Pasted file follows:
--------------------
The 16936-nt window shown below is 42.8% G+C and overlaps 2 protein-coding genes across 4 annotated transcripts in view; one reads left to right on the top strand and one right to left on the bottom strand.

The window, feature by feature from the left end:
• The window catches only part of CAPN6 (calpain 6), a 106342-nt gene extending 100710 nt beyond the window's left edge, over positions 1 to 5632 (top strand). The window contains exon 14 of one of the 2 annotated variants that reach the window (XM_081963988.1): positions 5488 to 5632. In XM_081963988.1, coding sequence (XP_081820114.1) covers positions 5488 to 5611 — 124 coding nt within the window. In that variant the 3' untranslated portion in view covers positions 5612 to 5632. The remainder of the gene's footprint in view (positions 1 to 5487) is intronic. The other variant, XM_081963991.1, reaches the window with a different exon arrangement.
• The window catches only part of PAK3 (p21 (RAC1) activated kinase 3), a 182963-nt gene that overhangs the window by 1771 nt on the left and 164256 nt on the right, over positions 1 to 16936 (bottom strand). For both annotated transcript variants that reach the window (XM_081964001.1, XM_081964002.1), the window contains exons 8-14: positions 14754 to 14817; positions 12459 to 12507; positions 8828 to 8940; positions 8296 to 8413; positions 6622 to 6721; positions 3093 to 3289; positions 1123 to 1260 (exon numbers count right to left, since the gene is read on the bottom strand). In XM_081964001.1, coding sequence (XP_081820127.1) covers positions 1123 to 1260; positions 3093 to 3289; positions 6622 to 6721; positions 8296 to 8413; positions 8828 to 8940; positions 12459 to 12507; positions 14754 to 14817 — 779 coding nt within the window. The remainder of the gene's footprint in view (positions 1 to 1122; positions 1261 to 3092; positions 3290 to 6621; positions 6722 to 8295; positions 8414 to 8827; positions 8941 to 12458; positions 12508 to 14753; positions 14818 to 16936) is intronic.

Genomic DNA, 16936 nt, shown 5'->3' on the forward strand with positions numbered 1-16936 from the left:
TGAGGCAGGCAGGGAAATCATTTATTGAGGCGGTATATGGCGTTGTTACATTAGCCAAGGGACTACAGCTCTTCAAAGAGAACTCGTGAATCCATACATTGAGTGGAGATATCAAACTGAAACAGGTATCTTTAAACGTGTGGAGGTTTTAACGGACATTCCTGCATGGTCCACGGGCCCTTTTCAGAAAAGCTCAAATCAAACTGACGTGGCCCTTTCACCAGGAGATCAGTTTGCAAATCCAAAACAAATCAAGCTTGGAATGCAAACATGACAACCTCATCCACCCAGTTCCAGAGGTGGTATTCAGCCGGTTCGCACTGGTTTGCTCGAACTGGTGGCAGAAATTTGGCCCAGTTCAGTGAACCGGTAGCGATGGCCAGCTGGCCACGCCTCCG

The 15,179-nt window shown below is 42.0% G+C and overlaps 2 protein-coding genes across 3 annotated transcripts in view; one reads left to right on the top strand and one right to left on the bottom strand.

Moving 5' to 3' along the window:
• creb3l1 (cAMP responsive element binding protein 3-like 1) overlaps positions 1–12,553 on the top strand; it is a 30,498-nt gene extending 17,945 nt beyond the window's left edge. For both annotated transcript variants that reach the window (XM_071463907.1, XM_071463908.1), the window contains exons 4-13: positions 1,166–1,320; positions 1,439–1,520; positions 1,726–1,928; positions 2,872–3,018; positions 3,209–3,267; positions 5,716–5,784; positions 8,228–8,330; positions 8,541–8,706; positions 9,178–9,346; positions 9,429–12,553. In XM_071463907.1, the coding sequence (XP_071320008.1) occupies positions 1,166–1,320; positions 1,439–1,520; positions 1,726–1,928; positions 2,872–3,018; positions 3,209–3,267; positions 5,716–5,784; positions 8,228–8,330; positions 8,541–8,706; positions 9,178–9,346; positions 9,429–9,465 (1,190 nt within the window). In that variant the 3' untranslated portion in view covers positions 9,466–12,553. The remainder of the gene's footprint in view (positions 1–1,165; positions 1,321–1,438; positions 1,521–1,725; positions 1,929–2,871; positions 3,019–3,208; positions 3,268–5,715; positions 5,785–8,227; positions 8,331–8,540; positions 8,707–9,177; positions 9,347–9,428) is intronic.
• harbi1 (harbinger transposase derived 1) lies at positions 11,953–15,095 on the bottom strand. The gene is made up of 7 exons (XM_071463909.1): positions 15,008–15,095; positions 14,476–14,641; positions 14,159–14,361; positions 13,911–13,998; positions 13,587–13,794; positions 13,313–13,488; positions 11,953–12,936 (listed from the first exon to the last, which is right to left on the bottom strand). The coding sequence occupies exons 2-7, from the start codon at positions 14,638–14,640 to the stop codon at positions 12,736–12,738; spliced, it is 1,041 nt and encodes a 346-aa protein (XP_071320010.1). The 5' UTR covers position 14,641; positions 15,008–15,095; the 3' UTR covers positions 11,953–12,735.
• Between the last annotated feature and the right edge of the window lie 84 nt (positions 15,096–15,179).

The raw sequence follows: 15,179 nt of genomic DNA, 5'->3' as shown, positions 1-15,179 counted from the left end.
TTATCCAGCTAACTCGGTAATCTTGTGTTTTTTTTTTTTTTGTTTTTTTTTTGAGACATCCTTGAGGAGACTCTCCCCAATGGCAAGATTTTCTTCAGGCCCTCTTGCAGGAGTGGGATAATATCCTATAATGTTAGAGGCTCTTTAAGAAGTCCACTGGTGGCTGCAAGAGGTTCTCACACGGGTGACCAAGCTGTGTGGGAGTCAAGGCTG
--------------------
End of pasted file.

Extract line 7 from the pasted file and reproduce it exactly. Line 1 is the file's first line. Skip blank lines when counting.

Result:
The 15,179-nt window shown below is 42.0% G+C and overlaps 2 protein-coding genes across 3 annotated transcripts in view; one reads left to right on the top strand and one right to left on the bottom strand.